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Passing of the Third Floor Back

Passing of the Third Floor Back
The neighbourhood of Bloomsbury Square towards four o'clock of a November afternoon
is not so crowded as to secure to the stranger, of appearance anything out of the common,
immunity from observation. Tibb's boy, screaming at the top of his voice that she was his
honey, stopped suddenly, stepped backwards on to the toes of a voluble young lady
wheeling a perambulator, and remained deaf, apparently, to the somewhat personal
remarks of the voluble young lady. Not until he had reached the next corner--and then
more as a soliloquy than as information to the street--did Tibb's boy recover sufficient
interest in his own affairs to remark that he was her bee. The voluble young lady herself,
following some half-a-dozen yards behind, forgot her wrongs in contemplation of the
stranger's back. There was this that was peculiar about the stranger's back: that instead of
being flat it presented a decided curve. "It ain't a 'ump, and it don't look like kervitcher of
the spine," observed the voluble young lady to herself. "Blimy if I don't believe 'e's taking
'ome 'is washing up his back."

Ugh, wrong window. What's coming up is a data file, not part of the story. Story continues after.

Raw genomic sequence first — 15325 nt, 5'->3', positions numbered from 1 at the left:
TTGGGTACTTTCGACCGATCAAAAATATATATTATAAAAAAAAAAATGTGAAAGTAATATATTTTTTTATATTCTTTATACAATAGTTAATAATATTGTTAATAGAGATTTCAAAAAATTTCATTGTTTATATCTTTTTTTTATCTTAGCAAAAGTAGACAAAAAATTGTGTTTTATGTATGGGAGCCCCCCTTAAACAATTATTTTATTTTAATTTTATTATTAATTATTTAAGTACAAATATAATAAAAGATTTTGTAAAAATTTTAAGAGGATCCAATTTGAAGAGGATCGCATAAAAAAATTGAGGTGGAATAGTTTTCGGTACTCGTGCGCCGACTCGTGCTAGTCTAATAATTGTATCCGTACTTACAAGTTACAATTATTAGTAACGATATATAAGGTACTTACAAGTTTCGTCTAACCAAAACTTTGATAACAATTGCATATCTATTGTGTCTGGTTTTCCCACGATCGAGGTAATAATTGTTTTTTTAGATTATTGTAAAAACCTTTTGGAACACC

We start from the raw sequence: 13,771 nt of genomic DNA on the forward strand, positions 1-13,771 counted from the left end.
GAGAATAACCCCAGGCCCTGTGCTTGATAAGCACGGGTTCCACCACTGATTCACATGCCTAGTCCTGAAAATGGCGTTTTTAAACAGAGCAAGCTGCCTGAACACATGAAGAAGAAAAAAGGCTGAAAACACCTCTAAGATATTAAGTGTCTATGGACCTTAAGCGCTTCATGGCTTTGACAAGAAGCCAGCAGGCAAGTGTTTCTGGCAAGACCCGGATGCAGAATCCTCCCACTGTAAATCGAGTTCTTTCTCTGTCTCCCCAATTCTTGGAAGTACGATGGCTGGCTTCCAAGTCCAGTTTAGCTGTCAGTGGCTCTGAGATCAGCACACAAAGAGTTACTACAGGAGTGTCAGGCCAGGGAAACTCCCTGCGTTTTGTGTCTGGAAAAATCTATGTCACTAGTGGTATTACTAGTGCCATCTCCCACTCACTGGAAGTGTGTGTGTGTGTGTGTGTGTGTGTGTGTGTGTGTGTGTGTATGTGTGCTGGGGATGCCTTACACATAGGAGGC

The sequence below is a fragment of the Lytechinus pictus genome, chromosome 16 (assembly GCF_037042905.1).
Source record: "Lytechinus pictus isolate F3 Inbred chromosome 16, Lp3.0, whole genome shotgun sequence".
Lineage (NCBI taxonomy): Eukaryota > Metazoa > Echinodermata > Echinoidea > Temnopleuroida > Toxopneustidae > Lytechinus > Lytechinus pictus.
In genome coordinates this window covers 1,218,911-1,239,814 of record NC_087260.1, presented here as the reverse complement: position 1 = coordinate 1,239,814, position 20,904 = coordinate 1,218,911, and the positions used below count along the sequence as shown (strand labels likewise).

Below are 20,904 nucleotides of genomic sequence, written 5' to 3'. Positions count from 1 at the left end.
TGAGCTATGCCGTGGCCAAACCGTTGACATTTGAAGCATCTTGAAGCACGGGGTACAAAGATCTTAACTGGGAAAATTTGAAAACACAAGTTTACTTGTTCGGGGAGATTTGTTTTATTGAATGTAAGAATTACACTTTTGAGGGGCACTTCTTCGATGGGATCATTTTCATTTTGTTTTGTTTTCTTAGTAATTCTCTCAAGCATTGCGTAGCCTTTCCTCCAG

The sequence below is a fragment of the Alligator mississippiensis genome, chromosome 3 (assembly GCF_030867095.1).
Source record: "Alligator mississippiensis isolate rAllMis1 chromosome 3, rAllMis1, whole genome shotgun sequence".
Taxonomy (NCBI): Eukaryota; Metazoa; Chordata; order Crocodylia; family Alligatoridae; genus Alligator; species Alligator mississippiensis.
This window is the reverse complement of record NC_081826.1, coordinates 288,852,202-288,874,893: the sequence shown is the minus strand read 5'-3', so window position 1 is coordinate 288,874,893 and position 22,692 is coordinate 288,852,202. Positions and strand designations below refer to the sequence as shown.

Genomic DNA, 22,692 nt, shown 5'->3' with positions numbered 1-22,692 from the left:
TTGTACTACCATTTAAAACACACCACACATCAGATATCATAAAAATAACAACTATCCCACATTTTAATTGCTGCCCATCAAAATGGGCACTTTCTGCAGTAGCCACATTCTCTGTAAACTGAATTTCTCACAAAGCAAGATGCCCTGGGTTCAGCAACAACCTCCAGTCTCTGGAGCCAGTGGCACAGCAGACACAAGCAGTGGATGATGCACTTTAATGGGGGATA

The constable at the corner, trying to seem busy doing nothing, noticed the stranger's
approach with gathering interest. "That's an odd sort of a walk of yours, young man,"
thought the constable. "You take care you don't fall down and tumble over yourself."
"Thought he was a young man," murmured the constable, the stranger having passed him.
"He had a young face right enough."
The daylight was fading. The stranger, finding it impossible to read the name of the street
upon the corner house, turned back.
"Why, 'tis a young man," the constable told himself; "a mere boy."
"I beg your pardon," said the stranger; "but would you mind telling me my way to
Bloomsbury Square."
"This is Bloomsbury Square," explained the constable; "leastways round the corner is.
What number might you be wanting?"
The stranger took from the ticket pocket of his tightly buttoned overcoat a piece of paper,
unfolded it and read it out: "Mrs. Pennycherry. Number Forty-eight."
"Round to the left," instructed him the constable; "fourth house. Been recommended
there?"
"By--by a friend," replied the stranger. "Thank you very much."
"Ah," muttered the constable to himself; "guess you won't be calling him that by the end
of the week, young--"
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